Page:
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Think things are bad in higher ed? Imagine the theater world. Its primary audience, older adults, is the least likely to return to plays or musicals. Virtually its entire workforce is unemployed, without a paycheck and, in many instances, without benefits. The industry’s future is bleak.

The New York Times recently asked theater critics, producers, directors, and actors to suggest ways to rescue the theater.

The suggestions: greater accessibility and affordability. More diversity. A federal bailout. National funding for the arts. Sound familiar, higher ed?

Then there are the more radical and provocative ideas: break free from the canon. Perform more works by African American, Asian, Latinx, and other underrepresented playwrights. Revive plays from the Harlem Renaissance and Black Arts movement. Push boundaries with more edgy and wildly eccentric work. Experiment with profit-sharing arrangements (like the income-share agreements that Silicon Valley touts).

Then there are suggestions that range from the naïve, the silly, the utopian and the irrelevant: performances in the streets. Performances and discounts exclusively for particular audiences. Food and drinks sold during the performances. Term limits for theater management.

Three aspects of the recommendations stand out. First, the contributors conflate theater with Broadway and ignore the places where cutting-edge innovations were already taking place: Off-Broadway and in small and black box theaters in towns across the country. A bit like confusing the Ivy League with higher education.

Second, the critics ignore the fact that theater is a large industry with hundreds of thousands of employees onstage and off. No one is going back to crowded Broadway theaters any time soon. Theater income will be depressed for a long time to come. We need to find alternate employment for those who now have no livelihood -- much as we need to do for adjuncts and the ever-mounting numbers of newly minted Ph.D.s.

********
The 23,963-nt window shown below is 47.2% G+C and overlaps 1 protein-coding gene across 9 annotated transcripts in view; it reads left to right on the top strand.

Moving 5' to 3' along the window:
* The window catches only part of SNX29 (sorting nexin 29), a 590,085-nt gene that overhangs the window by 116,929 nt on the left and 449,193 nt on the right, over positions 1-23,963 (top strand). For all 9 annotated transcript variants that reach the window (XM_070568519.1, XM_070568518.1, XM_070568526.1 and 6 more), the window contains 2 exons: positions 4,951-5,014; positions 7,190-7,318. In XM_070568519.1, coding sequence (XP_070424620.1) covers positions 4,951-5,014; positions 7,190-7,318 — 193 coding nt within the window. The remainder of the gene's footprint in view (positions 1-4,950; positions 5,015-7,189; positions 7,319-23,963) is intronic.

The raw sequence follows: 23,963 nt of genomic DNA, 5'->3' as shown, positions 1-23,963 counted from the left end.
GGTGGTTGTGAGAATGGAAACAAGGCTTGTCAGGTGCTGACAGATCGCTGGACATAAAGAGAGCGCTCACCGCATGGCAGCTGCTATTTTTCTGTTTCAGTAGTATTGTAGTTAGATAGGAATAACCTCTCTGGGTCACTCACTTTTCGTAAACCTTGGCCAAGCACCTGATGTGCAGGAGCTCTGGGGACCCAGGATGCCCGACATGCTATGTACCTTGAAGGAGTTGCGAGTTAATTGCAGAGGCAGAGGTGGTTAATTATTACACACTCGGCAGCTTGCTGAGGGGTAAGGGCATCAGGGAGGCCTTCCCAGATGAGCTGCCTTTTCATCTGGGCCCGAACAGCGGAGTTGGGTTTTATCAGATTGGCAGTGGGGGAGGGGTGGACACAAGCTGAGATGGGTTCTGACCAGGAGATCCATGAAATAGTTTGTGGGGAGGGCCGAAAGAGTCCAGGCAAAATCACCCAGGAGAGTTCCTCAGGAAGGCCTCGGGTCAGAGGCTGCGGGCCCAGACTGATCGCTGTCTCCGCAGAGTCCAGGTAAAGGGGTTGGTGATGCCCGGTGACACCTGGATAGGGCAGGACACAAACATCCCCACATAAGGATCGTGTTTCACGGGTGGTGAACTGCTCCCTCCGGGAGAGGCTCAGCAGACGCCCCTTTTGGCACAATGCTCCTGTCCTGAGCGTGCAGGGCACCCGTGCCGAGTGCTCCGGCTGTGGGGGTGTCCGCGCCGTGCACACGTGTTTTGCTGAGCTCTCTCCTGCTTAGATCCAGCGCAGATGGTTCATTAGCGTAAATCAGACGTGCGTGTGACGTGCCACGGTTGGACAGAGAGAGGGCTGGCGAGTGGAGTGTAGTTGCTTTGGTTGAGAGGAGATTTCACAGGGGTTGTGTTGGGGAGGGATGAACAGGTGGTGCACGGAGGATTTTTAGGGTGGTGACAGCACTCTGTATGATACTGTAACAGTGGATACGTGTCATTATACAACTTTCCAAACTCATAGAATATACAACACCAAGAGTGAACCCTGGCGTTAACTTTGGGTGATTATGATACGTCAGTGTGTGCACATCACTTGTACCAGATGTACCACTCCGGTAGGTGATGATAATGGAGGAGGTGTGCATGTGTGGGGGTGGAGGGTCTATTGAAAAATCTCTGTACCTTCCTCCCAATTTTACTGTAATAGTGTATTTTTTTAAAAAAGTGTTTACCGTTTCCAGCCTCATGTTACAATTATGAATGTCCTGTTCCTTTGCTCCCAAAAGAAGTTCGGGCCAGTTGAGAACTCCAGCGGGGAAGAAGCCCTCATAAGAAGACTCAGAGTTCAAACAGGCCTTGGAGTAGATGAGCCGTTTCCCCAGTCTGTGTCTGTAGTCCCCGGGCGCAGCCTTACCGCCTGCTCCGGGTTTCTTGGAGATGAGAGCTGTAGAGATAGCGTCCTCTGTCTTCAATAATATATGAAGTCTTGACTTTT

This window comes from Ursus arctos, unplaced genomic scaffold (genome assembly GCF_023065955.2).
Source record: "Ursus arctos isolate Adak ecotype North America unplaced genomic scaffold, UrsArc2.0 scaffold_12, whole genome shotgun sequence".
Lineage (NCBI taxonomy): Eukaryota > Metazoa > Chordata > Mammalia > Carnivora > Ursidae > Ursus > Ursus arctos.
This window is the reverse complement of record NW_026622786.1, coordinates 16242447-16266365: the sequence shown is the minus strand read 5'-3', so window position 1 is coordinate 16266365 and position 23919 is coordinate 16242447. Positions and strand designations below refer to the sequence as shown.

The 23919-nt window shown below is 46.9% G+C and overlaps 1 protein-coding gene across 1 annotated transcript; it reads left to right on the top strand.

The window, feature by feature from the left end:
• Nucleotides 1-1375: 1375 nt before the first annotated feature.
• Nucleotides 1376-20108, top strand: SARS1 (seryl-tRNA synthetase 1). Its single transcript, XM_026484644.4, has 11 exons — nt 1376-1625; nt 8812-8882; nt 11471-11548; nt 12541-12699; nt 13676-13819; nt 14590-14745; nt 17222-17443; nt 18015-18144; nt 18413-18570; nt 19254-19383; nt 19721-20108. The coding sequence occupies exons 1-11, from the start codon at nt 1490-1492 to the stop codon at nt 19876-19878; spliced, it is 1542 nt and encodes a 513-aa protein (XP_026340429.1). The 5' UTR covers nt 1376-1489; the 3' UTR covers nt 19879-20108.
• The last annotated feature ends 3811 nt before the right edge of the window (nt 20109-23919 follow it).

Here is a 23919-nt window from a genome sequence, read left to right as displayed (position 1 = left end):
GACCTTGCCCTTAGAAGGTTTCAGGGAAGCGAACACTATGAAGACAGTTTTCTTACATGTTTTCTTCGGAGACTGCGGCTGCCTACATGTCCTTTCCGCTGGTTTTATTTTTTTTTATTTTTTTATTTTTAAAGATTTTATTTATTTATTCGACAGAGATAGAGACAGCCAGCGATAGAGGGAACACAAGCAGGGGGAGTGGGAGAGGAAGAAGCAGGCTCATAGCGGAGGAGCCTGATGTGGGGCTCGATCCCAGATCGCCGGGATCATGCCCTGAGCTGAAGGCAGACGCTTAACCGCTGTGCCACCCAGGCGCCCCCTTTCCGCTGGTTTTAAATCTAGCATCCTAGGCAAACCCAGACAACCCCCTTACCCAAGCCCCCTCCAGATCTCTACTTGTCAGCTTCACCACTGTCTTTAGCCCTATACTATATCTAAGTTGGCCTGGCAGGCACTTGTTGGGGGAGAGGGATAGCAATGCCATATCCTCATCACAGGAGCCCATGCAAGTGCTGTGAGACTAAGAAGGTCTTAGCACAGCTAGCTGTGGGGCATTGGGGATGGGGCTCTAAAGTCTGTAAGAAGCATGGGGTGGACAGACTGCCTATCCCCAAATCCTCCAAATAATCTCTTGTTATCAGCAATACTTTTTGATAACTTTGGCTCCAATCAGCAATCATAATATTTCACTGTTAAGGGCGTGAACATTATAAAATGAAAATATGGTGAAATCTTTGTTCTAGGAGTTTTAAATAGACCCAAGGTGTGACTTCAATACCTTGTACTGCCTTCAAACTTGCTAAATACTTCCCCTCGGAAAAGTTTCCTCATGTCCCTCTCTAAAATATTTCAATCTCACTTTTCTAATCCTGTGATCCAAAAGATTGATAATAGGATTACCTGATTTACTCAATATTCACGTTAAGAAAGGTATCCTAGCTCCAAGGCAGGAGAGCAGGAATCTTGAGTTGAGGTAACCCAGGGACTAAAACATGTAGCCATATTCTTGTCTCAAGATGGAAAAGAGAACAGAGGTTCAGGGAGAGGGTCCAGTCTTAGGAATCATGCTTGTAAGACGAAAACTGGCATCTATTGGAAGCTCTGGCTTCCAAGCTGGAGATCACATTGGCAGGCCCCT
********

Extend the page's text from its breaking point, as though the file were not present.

Third, the recommendations reek of political posturing, rather than realistic solutions to a calamitous reality.

The only realistic short-term answer is obvious: streaming.

Partner with the streaming services, as Hamilton did with Disney+, and partner with schools and colleges and universities. Bring theater to the people, rather than people to the theater. Cultivate audiences with more diverse and targeted fare.

The intimacy of the theater will be reserved for a small audience of socially distanced risk takers, at least for now. But the craving for entertainment won’t slacken, and it’s up to the creatives and the business folk to imagine new ways capitalize on that demand.

What does this have to do with higher ed?

We, too, are witnessing a host of visionary, transformative, eccentric, quixotic, grandiose and half-baked ideas:

  • Unbundling, allowing students to pay for only those offerings that they actually want.
  • Course sharing, alleviating the need for every campus to offer its own version of commodity classes.
  • Quicker, cheaper alternatives to degrees, like professional certificates and certifications.

Unlike the theater world, we don’t have to worry about audience development. Our students (and their parents) have proven themselves willing to go deeply into debt even for a much attenuated version of college.